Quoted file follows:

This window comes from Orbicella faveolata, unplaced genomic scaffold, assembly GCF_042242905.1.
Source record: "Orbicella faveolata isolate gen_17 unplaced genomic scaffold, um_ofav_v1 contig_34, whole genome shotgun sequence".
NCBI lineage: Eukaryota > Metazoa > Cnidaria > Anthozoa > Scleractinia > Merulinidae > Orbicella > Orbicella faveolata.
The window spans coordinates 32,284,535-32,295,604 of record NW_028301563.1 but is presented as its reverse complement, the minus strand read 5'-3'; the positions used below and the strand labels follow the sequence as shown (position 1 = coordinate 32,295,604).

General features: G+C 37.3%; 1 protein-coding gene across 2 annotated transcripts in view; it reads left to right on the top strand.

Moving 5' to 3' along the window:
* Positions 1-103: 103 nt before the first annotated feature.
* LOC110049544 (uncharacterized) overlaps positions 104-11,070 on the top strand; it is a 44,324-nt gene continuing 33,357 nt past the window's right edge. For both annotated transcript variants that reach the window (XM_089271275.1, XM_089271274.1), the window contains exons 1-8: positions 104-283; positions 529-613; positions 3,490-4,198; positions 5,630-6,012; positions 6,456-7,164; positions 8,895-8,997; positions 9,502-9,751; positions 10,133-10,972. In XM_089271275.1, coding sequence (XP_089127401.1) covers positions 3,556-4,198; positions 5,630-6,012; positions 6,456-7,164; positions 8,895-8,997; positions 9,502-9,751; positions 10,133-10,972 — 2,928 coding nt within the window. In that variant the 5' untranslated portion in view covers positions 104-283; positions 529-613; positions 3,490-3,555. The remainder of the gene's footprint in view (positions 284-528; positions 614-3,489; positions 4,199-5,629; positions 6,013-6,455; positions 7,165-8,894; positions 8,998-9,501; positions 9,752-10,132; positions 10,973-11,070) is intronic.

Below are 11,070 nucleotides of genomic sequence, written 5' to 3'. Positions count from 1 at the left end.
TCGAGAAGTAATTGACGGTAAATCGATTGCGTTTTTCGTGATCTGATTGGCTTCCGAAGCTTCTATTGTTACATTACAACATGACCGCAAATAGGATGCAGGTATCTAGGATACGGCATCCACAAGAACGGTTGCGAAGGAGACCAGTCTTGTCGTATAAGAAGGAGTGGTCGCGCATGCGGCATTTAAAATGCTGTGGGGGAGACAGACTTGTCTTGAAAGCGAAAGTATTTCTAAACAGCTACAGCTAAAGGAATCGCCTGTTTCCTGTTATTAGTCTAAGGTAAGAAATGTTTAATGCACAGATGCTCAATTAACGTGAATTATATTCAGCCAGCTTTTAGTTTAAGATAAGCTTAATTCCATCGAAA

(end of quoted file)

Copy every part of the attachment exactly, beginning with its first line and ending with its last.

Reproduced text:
This window comes from Orbicella faveolata, unplaced genomic scaffold, assembly GCF_042242905.1.
Source record: "Orbicella faveolata isolate gen_17 unplaced genomic scaffold, um_ofav_v1 contig_34, whole genome shotgun sequence".
NCBI lineage: Eukaryota > Metazoa > Cnidaria > Anthozoa > Scleractinia > Merulinidae > Orbicella > Orbicella faveolata.
The window spans coordinates 32,284,535-32,295,604 of record NW_028301563.1 but is presented as its reverse complement, the minus strand read 5'-3'; the positions used below and the strand labels follow the sequence as shown (position 1 = coordinate 32,295,604).

General features: G+C 37.3%; 1 protein-coding gene across 2 annotated transcripts in view; it reads left to right on the top strand.

Moving 5' to 3' along the window:
* Positions 1-103: 103 nt before the first annotated feature.
* LOC110049544 (uncharacterized) overlaps positions 104-11,070 on the top strand; it is a 44,324-nt gene continuing 33,357 nt past the window's right edge. For both annotated transcript variants that reach the window (XM_089271275.1, XM_089271274.1), the window contains exons 1-8: positions 104-283; positions 529-613; positions 3,490-4,198; positions 5,630-6,012; positions 6,456-7,164; positions 8,895-8,997; positions 9,502-9,751; positions 10,133-10,972. In XM_089271275.1, coding sequence (XP_089127401.1) covers positions 3,556-4,198; positions 5,630-6,012; positions 6,456-7,164; positions 8,895-8,997; positions 9,502-9,751; positions 10,133-10,972 — 2,928 coding nt within the window. In that variant the 5' untranslated portion in view covers positions 104-283; positions 529-613; positions 3,490-3,555. The remainder of the gene's footprint in view (positions 284-528; positions 614-3,489; positions 4,199-5,629; positions 6,013-6,455; positions 7,165-8,894; positions 8,998-9,501; positions 9,752-10,132; positions 10,973-11,070) is intronic.

Below are 11,070 nucleotides of genomic sequence, written 5' to 3'. Positions count from 1 at the left end.
TCGAGAAGTAATTGACGGTAAATCGATTGCGTTTTTCGTGATCTGATTGGCTTCCGAAGCTTCTATTGTTACATTACAACATGACCGCAAATAGGATGCAGGTATCTAGGATACGGCATCCACAAGAACGGTTGCGAAGGAGACCAGTCTTGTCGTATAAGAAGGAGTGGTCGCGCATGCGGCATTTAAAATGCTGTGGGGGAGACAGACTTGTCTTGAAAGCGAAAGTATTTCTAAACAGCTACAGCTAAAGGAATCGCCTGTTTCCTGTTATTAGTCTAAGGTAAGAAATGTTTAATGCACAGATGCTCAATTAACGTGAATTATATTCAGCCAGCTTTTAGTTTAAGATAAGCTTAATTCCATCGAAA